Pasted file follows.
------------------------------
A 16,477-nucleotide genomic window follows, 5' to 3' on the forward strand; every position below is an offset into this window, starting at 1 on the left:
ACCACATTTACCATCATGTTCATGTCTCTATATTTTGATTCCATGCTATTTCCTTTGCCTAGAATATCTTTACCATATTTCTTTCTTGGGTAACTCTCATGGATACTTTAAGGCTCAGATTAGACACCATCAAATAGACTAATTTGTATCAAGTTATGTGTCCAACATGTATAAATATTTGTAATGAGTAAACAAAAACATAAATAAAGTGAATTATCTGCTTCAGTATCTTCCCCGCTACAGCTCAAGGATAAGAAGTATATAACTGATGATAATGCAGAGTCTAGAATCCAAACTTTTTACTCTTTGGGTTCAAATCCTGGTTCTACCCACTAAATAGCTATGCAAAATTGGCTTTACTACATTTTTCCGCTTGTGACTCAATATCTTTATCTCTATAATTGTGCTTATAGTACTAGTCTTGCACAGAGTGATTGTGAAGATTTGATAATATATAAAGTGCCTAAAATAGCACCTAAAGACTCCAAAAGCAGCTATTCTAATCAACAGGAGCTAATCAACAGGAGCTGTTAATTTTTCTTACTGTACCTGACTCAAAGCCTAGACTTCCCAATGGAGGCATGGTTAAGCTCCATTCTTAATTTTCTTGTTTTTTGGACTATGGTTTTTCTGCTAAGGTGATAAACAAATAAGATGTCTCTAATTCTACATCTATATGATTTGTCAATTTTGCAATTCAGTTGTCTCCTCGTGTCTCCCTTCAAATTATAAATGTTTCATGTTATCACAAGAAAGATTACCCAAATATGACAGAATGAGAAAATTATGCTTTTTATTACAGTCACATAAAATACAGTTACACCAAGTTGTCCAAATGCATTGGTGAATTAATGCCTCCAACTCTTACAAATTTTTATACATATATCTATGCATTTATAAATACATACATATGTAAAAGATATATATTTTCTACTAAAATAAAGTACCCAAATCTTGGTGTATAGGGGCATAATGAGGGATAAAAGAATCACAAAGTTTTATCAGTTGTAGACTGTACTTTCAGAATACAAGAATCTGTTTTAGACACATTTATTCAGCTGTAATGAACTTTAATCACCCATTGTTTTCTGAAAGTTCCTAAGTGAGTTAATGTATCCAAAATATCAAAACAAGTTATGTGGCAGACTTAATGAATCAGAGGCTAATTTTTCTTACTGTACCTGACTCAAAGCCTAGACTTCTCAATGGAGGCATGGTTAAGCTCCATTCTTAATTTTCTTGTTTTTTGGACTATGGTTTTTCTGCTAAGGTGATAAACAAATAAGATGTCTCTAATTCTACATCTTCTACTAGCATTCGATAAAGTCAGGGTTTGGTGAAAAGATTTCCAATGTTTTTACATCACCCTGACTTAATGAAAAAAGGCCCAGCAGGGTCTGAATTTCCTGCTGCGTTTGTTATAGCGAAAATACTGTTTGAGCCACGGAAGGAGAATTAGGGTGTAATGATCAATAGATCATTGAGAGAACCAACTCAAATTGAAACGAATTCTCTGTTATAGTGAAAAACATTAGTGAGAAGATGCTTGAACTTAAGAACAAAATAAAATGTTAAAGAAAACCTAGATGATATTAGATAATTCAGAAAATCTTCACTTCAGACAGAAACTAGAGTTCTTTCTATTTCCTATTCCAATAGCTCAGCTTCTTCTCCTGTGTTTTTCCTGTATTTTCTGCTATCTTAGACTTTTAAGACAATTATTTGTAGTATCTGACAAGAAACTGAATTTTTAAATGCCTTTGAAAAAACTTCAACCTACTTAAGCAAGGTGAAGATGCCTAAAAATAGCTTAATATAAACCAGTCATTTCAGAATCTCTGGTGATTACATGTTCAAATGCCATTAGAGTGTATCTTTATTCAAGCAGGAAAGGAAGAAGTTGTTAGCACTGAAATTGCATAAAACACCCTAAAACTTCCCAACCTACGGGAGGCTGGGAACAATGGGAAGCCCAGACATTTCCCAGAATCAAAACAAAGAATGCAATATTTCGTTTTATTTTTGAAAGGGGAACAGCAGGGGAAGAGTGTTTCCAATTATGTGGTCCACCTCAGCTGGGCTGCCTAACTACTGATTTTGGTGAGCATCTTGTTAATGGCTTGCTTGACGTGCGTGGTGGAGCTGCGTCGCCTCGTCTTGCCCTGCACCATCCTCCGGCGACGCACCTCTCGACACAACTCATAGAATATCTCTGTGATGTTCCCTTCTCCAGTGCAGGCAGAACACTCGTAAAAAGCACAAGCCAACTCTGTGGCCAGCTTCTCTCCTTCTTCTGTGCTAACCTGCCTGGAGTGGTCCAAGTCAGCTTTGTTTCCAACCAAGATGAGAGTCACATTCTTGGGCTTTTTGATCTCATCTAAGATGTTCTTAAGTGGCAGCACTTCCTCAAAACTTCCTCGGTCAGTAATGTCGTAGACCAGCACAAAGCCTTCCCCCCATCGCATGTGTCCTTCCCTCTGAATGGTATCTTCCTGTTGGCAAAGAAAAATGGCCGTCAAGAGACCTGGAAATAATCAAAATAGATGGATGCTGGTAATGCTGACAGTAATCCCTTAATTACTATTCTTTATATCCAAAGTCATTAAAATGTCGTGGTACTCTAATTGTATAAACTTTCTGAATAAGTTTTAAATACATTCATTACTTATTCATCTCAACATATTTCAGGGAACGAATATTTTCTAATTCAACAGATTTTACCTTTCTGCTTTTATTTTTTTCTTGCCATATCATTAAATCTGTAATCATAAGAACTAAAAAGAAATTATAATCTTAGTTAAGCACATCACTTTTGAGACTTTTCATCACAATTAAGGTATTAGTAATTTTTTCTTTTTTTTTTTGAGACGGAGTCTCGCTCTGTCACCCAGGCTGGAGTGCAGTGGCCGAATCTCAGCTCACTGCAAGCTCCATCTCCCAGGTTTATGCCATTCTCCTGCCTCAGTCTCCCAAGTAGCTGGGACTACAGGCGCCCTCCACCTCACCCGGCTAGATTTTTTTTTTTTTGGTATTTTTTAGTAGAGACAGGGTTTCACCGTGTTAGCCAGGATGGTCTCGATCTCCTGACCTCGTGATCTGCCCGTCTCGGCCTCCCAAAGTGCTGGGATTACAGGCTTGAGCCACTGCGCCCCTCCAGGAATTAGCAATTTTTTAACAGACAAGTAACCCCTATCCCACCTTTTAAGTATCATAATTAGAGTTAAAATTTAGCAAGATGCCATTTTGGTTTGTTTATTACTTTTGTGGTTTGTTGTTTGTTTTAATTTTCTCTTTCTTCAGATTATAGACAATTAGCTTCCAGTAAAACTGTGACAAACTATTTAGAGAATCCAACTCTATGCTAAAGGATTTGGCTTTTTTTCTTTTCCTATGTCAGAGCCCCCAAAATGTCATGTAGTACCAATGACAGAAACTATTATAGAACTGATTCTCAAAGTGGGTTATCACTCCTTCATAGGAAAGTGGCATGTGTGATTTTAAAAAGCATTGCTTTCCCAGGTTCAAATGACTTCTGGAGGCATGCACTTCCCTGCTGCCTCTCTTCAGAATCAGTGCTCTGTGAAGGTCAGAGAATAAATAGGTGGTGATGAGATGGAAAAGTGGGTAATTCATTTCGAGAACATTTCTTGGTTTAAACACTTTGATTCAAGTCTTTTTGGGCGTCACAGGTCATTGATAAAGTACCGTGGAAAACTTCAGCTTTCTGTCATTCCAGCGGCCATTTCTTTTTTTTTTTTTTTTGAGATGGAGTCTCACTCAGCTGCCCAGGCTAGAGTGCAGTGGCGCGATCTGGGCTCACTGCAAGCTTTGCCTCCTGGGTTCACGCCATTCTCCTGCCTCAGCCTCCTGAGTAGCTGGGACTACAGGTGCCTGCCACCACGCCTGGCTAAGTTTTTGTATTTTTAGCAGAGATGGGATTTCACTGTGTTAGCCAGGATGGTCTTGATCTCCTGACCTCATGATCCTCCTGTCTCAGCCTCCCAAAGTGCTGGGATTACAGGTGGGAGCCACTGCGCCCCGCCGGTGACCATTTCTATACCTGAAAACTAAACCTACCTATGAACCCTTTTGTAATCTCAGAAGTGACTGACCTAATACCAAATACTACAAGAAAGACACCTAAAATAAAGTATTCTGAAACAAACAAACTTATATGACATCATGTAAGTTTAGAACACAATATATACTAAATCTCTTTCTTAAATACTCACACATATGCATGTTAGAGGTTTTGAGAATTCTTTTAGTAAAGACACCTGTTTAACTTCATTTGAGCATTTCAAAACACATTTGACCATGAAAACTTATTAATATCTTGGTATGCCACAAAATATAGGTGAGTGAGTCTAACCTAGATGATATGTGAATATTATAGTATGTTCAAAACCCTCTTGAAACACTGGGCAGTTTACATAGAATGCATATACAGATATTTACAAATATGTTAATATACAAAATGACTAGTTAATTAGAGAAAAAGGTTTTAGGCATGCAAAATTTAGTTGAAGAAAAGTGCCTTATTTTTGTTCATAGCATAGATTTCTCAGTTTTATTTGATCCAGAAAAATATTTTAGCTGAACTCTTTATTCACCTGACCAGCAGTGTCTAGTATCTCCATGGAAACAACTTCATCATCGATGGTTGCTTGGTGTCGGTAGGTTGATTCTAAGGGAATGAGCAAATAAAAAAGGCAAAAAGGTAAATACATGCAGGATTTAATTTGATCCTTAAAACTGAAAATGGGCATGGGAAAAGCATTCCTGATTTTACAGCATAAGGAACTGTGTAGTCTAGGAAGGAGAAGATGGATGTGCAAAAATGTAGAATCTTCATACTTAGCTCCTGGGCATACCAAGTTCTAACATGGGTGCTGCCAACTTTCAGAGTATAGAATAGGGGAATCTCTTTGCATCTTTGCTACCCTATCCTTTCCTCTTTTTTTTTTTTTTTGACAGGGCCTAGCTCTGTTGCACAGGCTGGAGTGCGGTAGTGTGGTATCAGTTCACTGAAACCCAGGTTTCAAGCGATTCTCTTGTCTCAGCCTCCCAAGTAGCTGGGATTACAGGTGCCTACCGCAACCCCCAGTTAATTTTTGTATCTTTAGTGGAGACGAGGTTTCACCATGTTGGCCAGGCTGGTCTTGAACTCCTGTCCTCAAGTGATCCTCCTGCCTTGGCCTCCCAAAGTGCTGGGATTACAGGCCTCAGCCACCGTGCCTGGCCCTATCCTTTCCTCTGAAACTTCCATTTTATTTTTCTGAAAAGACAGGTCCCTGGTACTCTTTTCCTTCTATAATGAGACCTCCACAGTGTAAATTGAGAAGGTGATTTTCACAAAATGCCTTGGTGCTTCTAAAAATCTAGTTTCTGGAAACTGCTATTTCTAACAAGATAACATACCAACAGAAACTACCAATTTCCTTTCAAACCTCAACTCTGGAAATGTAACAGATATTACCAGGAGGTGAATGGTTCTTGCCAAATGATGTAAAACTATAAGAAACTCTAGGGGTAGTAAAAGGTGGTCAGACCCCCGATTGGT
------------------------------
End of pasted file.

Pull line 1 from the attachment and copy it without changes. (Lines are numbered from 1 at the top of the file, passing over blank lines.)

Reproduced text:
A 16,477-nucleotide genomic window follows, 5' to 3' on the forward strand; every position below is an offset into this window, starting at 1 on the left: